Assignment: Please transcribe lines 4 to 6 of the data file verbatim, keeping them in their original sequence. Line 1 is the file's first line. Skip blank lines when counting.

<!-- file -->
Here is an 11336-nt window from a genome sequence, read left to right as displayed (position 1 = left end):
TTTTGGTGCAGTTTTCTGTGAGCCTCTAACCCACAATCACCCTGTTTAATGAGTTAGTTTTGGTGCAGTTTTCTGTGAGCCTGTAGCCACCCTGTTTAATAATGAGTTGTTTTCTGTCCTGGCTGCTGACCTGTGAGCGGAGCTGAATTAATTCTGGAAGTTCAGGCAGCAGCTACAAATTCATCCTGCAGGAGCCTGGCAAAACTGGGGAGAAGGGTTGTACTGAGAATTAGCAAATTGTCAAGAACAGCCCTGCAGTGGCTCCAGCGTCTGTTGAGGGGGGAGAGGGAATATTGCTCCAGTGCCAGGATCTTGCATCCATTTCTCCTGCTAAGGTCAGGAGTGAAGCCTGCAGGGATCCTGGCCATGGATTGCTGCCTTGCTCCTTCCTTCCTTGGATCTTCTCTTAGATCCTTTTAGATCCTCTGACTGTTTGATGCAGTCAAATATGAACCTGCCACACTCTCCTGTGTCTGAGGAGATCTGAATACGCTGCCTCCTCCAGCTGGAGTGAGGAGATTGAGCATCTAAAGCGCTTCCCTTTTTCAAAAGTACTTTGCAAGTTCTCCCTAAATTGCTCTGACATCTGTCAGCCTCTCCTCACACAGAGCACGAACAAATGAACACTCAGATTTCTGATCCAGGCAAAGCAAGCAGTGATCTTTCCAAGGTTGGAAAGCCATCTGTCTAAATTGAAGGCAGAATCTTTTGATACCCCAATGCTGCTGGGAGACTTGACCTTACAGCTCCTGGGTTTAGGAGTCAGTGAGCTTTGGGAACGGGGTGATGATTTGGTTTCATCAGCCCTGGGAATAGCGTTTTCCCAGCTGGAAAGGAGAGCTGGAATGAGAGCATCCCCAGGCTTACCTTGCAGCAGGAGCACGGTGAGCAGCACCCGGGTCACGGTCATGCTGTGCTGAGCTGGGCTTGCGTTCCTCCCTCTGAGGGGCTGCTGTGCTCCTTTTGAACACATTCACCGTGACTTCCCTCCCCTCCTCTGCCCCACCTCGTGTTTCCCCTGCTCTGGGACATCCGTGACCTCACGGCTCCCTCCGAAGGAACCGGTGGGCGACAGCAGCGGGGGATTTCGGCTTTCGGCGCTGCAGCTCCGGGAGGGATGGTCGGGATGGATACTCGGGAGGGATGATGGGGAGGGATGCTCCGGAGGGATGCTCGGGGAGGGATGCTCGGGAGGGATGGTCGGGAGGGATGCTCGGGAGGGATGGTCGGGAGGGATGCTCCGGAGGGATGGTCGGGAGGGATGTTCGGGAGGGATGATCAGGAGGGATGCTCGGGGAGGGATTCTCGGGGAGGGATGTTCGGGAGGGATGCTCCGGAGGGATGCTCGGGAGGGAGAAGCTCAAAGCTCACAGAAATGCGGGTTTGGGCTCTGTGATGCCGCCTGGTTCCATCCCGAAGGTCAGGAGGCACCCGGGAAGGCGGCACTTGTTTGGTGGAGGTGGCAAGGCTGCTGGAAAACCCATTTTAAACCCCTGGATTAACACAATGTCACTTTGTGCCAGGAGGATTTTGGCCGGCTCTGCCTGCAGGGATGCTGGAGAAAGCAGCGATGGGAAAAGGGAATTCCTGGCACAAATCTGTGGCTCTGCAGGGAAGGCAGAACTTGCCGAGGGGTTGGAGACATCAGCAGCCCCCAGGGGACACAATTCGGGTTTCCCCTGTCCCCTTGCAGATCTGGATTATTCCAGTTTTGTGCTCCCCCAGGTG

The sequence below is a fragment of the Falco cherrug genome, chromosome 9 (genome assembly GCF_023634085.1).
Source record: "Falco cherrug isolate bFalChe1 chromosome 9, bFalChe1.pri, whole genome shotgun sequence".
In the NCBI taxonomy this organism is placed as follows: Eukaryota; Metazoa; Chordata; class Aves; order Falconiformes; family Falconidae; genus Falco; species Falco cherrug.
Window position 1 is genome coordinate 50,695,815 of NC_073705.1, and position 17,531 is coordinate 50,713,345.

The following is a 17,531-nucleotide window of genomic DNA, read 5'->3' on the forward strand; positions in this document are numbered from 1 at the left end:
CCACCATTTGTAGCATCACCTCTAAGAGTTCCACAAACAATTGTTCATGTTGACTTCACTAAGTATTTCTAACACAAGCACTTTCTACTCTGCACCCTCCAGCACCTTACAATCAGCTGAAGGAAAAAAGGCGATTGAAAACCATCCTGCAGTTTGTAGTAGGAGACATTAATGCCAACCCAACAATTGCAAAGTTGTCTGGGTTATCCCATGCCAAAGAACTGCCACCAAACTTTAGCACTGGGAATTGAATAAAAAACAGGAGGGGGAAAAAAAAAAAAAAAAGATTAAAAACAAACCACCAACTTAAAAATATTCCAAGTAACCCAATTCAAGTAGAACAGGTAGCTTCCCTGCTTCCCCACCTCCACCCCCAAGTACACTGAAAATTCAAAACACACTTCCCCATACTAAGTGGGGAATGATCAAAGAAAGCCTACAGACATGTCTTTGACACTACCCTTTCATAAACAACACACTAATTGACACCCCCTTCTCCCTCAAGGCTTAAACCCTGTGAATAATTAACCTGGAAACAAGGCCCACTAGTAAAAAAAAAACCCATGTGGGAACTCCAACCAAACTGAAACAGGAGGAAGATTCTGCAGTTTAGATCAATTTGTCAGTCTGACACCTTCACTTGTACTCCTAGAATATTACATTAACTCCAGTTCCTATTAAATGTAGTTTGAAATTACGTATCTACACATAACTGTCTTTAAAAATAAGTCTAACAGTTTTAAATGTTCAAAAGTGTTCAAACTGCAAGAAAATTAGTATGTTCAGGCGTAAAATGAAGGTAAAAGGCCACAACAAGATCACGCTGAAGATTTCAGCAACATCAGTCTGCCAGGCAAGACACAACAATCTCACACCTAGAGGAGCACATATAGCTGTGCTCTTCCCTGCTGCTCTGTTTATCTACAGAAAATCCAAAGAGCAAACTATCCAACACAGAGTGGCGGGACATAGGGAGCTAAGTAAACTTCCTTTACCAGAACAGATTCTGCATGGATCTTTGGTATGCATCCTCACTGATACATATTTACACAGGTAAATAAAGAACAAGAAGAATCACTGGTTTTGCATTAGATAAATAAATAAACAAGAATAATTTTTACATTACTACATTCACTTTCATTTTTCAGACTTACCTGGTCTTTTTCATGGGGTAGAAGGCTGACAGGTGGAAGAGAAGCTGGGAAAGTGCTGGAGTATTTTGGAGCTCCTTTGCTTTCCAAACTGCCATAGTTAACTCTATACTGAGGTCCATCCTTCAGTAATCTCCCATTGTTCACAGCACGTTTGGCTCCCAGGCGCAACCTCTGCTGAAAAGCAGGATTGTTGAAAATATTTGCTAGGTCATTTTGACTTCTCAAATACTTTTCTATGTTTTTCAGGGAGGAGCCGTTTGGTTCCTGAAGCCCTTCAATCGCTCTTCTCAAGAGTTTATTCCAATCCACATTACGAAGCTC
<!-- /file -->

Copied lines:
Source record: "Falco cherrug isolate bFalChe1 chromosome 9, bFalChe1.pri, whole genome shotgun sequence".
In the NCBI taxonomy this organism is placed as follows: Eukaryota; Metazoa; Chordata; class Aves; order Falconiformes; family Falconidae; genus Falco; species Falco cherrug.
Window position 1 is genome coordinate 50,695,815 of NC_073705.1, and position 17,531 is coordinate 50,713,345.